Five days after I got back from snowboarding, I had my monthly massage. By the time I had the massage, my daily yoga practice and some additional restorative practice had returned me back to a comfortable, easy place in my body. And while yoga is a conscious, intentional, and direct partnership between your breath and your body, massage is a passive way of increasing circulation, breaking up scar tissue, and relieving tension. By passive, I mean you’re not doing the work yourself. When I’m not engaging my muscles, I get a different deep relaxation or release of the muscle in a short amount of time. Likewise, tension in muscles that are hard to stretch on my own, such as shoulders and neck muscles, are really helped by massage. A massage therapist can work on these muscles in a more effective and direct way. And if I do too much or find that a muscle or area of my body is so tight or sore that other methods are less useful, massage becomes the quickest and most effective way to kickstart the healing.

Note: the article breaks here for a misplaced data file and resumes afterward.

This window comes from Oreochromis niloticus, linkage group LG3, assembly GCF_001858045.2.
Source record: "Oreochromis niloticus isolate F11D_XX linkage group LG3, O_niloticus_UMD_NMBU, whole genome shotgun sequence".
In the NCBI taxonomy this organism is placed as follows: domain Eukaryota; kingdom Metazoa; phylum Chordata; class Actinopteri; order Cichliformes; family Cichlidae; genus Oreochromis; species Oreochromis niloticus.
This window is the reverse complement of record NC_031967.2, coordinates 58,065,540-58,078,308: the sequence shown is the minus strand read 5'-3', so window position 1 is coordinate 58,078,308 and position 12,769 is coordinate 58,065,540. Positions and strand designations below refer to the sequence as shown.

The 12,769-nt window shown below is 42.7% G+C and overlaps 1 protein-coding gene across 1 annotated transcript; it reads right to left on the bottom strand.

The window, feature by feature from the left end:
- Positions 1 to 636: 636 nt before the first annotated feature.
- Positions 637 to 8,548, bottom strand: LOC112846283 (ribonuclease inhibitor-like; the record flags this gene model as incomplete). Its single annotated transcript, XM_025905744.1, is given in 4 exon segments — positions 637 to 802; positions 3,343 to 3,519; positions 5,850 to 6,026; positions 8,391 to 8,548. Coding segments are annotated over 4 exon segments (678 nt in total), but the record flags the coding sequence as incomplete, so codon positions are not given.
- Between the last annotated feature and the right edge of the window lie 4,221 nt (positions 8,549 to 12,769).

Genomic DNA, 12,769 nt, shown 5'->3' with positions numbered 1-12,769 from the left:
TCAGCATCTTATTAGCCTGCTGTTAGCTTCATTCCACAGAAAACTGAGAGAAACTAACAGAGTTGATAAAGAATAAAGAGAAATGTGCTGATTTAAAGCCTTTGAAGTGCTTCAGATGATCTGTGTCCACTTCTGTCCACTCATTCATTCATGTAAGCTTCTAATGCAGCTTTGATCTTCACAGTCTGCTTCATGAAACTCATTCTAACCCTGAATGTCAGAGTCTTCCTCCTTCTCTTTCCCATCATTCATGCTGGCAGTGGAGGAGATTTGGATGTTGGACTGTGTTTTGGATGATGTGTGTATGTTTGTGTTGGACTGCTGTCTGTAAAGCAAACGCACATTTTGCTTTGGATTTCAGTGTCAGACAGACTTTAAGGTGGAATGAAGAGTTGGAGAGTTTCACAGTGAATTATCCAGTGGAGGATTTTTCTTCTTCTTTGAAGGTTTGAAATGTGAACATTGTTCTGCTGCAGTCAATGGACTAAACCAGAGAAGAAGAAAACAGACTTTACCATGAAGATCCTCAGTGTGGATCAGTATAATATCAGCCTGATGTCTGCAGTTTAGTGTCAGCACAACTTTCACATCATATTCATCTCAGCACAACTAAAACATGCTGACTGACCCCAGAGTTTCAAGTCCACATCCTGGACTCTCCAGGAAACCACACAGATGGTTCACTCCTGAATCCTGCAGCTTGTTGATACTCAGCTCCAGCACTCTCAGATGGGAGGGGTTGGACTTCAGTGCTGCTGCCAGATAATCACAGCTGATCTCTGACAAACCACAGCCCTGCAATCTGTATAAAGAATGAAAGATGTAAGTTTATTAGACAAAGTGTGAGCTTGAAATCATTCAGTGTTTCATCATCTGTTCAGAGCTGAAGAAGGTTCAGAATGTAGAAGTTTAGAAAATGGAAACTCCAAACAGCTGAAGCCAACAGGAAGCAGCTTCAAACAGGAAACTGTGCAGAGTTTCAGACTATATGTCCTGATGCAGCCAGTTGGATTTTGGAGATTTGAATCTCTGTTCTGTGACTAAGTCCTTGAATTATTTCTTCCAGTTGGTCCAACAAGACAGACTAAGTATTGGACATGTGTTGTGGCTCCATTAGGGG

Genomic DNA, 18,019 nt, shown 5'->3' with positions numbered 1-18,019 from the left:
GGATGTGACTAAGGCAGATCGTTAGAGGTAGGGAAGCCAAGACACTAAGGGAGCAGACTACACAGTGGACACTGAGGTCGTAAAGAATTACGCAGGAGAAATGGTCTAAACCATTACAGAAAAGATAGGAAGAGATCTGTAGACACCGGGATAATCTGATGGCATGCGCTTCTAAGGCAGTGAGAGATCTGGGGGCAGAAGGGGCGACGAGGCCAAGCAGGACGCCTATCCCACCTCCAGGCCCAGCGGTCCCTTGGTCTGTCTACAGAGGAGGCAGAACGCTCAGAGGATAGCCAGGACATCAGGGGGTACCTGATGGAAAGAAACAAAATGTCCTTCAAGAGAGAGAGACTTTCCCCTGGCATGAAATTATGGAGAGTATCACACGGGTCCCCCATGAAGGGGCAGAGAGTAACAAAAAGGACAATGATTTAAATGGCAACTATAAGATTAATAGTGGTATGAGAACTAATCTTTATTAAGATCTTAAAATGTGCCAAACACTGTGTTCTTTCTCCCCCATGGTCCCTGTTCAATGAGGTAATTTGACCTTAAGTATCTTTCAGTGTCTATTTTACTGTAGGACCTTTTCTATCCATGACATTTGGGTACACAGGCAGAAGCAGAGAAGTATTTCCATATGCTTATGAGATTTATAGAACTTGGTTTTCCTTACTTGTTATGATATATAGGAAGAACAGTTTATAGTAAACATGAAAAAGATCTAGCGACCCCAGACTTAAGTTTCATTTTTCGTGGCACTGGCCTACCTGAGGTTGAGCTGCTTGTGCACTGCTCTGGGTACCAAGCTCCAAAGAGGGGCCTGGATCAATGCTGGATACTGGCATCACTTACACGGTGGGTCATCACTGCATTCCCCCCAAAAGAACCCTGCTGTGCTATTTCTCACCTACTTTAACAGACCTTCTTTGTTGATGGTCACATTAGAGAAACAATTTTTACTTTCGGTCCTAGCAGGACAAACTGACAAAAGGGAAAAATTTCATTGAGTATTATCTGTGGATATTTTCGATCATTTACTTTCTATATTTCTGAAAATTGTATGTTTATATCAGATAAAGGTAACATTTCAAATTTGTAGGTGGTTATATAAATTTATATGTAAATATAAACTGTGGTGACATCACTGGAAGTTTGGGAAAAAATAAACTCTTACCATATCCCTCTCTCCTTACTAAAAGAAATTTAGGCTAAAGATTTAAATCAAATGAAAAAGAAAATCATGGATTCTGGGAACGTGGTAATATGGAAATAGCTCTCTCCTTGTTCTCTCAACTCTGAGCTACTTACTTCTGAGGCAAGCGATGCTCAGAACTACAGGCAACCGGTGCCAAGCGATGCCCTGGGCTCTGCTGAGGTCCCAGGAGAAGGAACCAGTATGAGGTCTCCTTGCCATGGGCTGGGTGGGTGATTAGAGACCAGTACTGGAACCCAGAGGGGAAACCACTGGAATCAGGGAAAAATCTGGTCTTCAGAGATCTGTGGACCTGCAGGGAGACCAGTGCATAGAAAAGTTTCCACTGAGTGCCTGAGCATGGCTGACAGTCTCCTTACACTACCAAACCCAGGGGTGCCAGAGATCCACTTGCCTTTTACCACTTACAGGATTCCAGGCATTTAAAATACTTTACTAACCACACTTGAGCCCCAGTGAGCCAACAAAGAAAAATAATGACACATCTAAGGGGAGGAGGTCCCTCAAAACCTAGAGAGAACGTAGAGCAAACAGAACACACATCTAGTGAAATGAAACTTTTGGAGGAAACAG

Yoga keeps my body in a comfortable place and encourages healing when I get injured Adding massage to that increases the effectiveness of my practice and further speeds the healing, while also stretching and/or relaxing muscles that are difficult to stretch on my own.

Massage includes the added benefit of someone else helping you. Being cared for by others is a crucial component to healthy living. Life today rewards us for being self-sufficient and self-reliant, but we all know that being cared for is essential to a healthy life.

Perspective of a Massage Therapist

by Dana Stein, CMT, HHP (Soothing Flow Massage)

As a massage therapist with an avid love of yoga, I see both practices as being extremely beneficial for physical and mental health. The two wellness tools have much overlap when it comes to benefits, with a few important differences.

Physically, both increase circulation and mobility and potentially reduce pain and tension. They are also great for managing stress, releasing “feel good” endorphins, and inspiring a sense of wellbeing. Awareness of your physical body often takes a backseat in this busy modern world. Connecting to yourself and being present in your body is therapeutic on many levels. Massage and yoga both facilitate this.